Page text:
Coronavirus: Portugal back on England’s quarantine list


Tourists in masks at Praça de Comércio, Lisbon

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Cases in Portugal have been rising since the country was made exempt from UK quarantine on 22 August

Travellers from mainland Portugal to England will have to quarantine from 04:00 BST on Saturday, just weeks after the country was put on the safe list.

Wales and Scotland had already imposed the mandatory two weeks of self-isolation earlier this month.

Quarantine-free travel is still allowed from the Portuguese islands, the Azores and Madeira.

Meanwhile, Sweden has been made exempt from quarantine for Wales, England and Scotland.

People travelling to England, Wales and Scotland from Hungary and Reunion will also be required to self-isolate, while England is additionally requiring arrivals from French Polynesia to quarantine.

Hungary has a seven-day rate of 31.6 infections per 100,000 people and French Polynesia’s rate is 71.3.

Portugal, one of the UK’s most popular holiday destinations, was given an exemption from UK quarantine rules as recently as 22 August.

But since then the infection level has been rising. It now has 28.3 infections per 100,000 people, above the threshold of 20 per 100,000 people which the UK generally uses for adding countries to the quarantine list.

Portugal expressed “regret” over the quarantine decision for the mainland, but said it valued the continued inclusion of the Azores and Madeira on the safe “travel corridor” list.

It comes as the UK’s confirmed coronavirus cases rose by another 2,919, the fifth consecutive day that the figure has been more than 2,000. Another 14 deaths were reported within 28 days of a positive test.

Transport Secretary Grant Shapps said that because of “enhanced data” the government was able to assess the infection rates of islands separate to their mainland countries.

On Wednesday, quarantine requirements were also imposed on seven Greek islands, the first time that different self-isolation rules had been applied to the mainland of a country and its islands.

Mr Shapps also stressed that travellers must fill out the Passenger Locator Form on arrival to the UK, a day after the prime minister said enforcement of this part of the quarantine rules would be stepped up.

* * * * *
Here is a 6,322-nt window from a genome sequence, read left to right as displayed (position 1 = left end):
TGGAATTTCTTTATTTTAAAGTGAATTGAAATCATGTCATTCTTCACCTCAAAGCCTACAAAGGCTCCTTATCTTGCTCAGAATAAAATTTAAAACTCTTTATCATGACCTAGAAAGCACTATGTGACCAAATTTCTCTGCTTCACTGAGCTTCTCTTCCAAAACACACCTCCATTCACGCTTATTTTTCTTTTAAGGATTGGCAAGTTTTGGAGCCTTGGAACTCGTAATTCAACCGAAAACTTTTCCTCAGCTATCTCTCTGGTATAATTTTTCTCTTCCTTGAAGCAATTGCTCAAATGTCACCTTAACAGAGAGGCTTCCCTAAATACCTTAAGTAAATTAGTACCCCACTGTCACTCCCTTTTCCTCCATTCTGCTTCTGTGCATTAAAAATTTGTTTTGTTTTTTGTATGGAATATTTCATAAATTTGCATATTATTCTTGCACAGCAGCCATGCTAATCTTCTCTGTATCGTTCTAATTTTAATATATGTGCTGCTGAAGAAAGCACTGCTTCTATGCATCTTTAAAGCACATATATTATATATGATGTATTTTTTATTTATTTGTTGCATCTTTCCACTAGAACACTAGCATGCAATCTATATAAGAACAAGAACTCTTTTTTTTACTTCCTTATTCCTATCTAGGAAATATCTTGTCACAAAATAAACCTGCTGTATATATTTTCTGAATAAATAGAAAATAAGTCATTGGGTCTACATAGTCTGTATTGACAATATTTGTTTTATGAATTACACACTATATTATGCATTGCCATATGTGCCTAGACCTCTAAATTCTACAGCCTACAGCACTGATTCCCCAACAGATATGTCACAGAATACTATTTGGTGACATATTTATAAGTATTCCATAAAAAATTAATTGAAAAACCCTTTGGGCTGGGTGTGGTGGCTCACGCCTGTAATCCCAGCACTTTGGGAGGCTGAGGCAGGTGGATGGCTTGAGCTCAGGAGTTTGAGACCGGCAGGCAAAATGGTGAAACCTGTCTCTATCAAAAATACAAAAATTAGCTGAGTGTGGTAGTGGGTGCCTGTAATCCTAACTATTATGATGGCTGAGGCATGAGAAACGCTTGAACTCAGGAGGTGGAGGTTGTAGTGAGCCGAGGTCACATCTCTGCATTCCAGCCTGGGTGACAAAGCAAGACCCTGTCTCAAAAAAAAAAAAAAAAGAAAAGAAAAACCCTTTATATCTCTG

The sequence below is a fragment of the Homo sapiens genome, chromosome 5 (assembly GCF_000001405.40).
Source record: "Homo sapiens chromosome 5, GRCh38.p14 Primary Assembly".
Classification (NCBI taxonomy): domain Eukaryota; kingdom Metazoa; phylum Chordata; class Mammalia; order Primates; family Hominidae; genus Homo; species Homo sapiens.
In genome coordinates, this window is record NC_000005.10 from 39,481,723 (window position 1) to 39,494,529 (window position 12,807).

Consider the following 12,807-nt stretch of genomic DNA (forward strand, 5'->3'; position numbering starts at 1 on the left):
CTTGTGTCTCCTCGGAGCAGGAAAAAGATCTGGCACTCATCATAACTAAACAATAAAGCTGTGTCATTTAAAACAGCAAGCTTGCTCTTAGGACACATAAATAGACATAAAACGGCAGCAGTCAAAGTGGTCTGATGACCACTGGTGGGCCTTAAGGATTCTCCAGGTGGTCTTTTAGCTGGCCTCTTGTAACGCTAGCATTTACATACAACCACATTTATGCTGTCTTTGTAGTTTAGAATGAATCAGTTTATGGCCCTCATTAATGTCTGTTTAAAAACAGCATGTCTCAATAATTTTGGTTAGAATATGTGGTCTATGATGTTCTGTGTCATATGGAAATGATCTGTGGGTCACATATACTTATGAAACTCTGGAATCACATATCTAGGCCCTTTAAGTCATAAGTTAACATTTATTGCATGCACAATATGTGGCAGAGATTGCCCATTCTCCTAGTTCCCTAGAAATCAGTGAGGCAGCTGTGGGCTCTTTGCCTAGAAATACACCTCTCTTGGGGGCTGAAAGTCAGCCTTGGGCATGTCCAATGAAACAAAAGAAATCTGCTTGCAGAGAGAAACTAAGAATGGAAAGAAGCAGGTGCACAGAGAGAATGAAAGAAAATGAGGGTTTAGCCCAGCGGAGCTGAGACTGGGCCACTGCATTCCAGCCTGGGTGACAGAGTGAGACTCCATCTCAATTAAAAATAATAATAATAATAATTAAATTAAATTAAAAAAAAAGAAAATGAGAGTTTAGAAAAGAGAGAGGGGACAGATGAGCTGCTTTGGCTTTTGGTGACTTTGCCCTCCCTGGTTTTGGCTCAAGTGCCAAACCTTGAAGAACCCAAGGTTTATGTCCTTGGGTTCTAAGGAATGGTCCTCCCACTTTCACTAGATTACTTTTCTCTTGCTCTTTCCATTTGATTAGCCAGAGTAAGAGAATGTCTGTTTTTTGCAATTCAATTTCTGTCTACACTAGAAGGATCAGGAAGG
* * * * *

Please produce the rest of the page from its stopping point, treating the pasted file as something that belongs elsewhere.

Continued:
“It is a criminal offence not to complete the form and spot checks will be taking place,” Mr Shapps said.

Figures show that nearly 2m spot checks have been carried out to ensure travellers have filled out the form, and calls and text messages were made to 136,500 people to check they were quarantining.

Successful contact, where the traveller has been spoken to or responded to a text, was made 66,773 times with 64,800 people confirming they were self-isolating. Just 34 fines have been issued.

Travel industry body Abta, along with the chief executives of airlines such as easyJet, Ryanair and British Airways, is calling on the government to introduce testing on arrival at airports and to change quarantine policy so mainland regions can be treated differently.

“Every country, mainland or island that is taken off the government’s travel list lessens the ability of travel businesses to operate and increases the necessity for the government to provide tailored industry support,” said an Abta spokesman.

Rory Boland, editor of Which? Travel, said holidaymakers were now “more acutely aware” of the risks of travel abroad, but said the “last-minute” decisions meant many missed out on refunds or were “extorted” with additional airfares if they tried to rush home.

“It’s obvious that the current travel corridor system is not working for passengers, and becoming completely detrimental to the already dwindling trust in the sector,” he said.

Sweden adopted a lighter-touch strategy for dealing with the pandemic compared with most other European countries, deciding not to institute a widespread lockdown, and putting in place relatively few restrictions.

This was based partly on the idea of letting Covid-19 sweep through the population creating so-called herd immunity. Such an approach was considered but then abandoned in the UK.

Research published in August suggested exposure to coronavirus was similar in Stockholm and London, based on antibody tests, despite the different lockdown strategies.

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